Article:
'We are forgetting business, ma'am,' said the beadle; 'here is your porochial stipend for the month.'
Mr. Bumble produced some silver money rolled up in paper, from his pocket-book; and requested a receipt: which Mrs. Mann wrote.
'It's very much blotted, sir,' said the farmer of infants; 'but it's formal enough, I dare say. Thank you, Mr. Bumble, sir, I am very much obliged to you, I'm sure.'
Mr. Bumble nodded, blandly, in acknowledgment of Mrs. Mann's curtsey; and inquired how the children were.
'Bless their dear little hearts!' said Mrs. Mann with emotion, 'they're as well as can be, the dears! Of course, except the two that died last week. And little Dick.'
'Isn't that boy no better?' inquired Mr. Bumble.
Mrs. Mann shook her head.
'He's a ill-conditioned, wicious, bad-disposed porochial child that,' said Mr. Bumble angrily. 'Where is he?'
'I'll bring him to you in one minute, sir,' replied Mrs. Mann. 'Here, you Dick!'
After some calling, Dick was discovered. Having had his face put under the pump, and dried upon Mrs. Mann's gown, he was led into the awful presence of Mr. Bumble, the beadle.
The child was pale and thin; his cheeks were sunken; and his eyes large and bright. The scanty parish dress, the livery of his misery, hung loosely on his feeble body; and his young limbs had wasted away, like those of an old man.
Such was the little being who stood trembling beneath Mr. Bumble's glance; not daring to lift his eyes from the floor; and dreading even to hear the beadle's voice.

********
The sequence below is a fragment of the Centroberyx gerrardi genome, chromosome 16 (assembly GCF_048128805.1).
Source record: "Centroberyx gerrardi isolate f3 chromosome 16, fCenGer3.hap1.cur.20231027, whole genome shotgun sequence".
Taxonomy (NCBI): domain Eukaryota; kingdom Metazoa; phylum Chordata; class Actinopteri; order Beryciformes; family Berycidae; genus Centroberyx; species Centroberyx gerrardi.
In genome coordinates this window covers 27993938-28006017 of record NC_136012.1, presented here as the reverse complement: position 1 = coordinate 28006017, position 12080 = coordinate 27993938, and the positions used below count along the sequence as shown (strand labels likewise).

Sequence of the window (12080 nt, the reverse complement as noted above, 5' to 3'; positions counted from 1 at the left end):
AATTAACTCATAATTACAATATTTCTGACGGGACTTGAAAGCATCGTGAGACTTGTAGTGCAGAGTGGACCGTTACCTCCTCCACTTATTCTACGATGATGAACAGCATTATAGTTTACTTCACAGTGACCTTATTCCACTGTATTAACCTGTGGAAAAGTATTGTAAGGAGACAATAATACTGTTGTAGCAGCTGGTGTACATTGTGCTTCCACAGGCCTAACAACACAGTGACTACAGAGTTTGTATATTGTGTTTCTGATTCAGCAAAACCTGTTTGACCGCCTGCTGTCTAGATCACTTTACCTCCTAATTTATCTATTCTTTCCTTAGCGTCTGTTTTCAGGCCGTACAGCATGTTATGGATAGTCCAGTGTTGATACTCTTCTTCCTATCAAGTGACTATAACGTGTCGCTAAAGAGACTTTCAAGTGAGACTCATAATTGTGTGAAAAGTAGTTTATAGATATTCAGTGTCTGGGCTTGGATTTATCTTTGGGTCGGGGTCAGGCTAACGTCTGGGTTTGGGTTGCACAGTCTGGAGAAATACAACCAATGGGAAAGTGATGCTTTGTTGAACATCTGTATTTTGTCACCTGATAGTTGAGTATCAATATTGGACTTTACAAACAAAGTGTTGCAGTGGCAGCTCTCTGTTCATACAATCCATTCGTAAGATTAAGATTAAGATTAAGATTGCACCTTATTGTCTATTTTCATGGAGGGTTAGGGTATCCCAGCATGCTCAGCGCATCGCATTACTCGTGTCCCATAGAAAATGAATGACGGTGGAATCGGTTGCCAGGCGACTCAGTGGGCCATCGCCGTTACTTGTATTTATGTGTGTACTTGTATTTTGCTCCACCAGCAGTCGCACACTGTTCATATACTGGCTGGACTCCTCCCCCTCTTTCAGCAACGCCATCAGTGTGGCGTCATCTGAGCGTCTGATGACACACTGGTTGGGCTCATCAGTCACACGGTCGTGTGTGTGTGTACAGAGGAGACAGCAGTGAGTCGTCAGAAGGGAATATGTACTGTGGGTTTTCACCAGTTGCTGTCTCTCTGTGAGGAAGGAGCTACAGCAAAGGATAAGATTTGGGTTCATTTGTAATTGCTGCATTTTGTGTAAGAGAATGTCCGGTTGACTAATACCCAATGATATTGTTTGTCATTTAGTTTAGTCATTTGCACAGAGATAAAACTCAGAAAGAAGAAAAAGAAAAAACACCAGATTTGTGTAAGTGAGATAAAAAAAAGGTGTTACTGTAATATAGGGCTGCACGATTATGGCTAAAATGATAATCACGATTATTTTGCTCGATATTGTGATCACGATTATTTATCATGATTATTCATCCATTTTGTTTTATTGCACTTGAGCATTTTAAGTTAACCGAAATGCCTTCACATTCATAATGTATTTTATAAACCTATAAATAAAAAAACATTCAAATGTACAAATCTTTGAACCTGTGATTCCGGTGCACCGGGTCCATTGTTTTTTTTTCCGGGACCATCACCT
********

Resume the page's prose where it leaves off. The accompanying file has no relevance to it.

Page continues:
'Can't you look at the gentleman, you obstinate boy?' said Mrs. Mann.
The child meekly raised his eyes, and encountered those of Mr. Bumble.
'What's the matter with you, porochial Dick?' inquired Mr. Bumble, with well-timed jocularity.
'Nothing, sir,' replied the child faintly.
'I should think not,' said Mrs. Mann, who had of course laughed very much at Mr. Bumble's humour.
'You want for nothing, I'm sure.'
'I should like—' faltered the child.
'Hey-day!' interposed Mr. Mann, 'I suppose you're going to say that you DO want for something, now? Why, you little wretch—'
'Stop, Mrs. Mann, stop!' said the beadle, raising his hand with a show of authority. 'Like what, sir, eh?'
'I should like,' faltered the child, 'if somebody that can write, would put a few words down for me on a piece of paper, and fold it up and seal it, and keep it for me, after I am laid in the ground.'
'Why, what does the boy mean?' exclaimed Mr. Bumble, on whom the earnest manner and wan aspect of the child had made some impression: accustomed as he was to such things. 'What do you mean, sir?'
'I should like,' said the child, 'to leave my dear love to poor Oliver Twist; and to let him know how often I have sat by myself and cried to think of his wandering about in the dark nights with nobody to help him. And I should like to tell him,' said the child pressing his small hands together, and speaking with great fervour, 'that I was glad to die when I was very young; for, perhaps, if I had lived to be a man, and had grown old, my little sister who is in Heaven, might forget me, or be unlike me; and it would be so much happier if we were both children there together.'
Mr. Bumble surveyed the little speaker, from head to foot, with indescribable astonishment; and, turning to his companion, said, 'They're all in one story, Mrs. Mann. That out-dacious Oliver had demogalized them all!'
'I couldn't have believed it, sir' said Mrs Mann, holding up her hands, and looking malignantly at Dick. 'I never see such a hardened little wretch!'
'Take him away, ma'am!' said Mr. Bumble imperiously. 'This must be stated to the board, Mrs. Mann.
'I hope the gentleman will understand that it isn't my fault, sir?' said Mrs. Mann, whimpering pathetically.
'They shall understand that, ma'am; they shall be acquainted with the true state of the case,' said Mr. Bumble. 'There; take him away, I can't bear the sight on him.'
Dick was immediately taken away, and locked up in the coal-cellar. Mr. Bumble shortly afterwards took himself off, to prepare for his journey.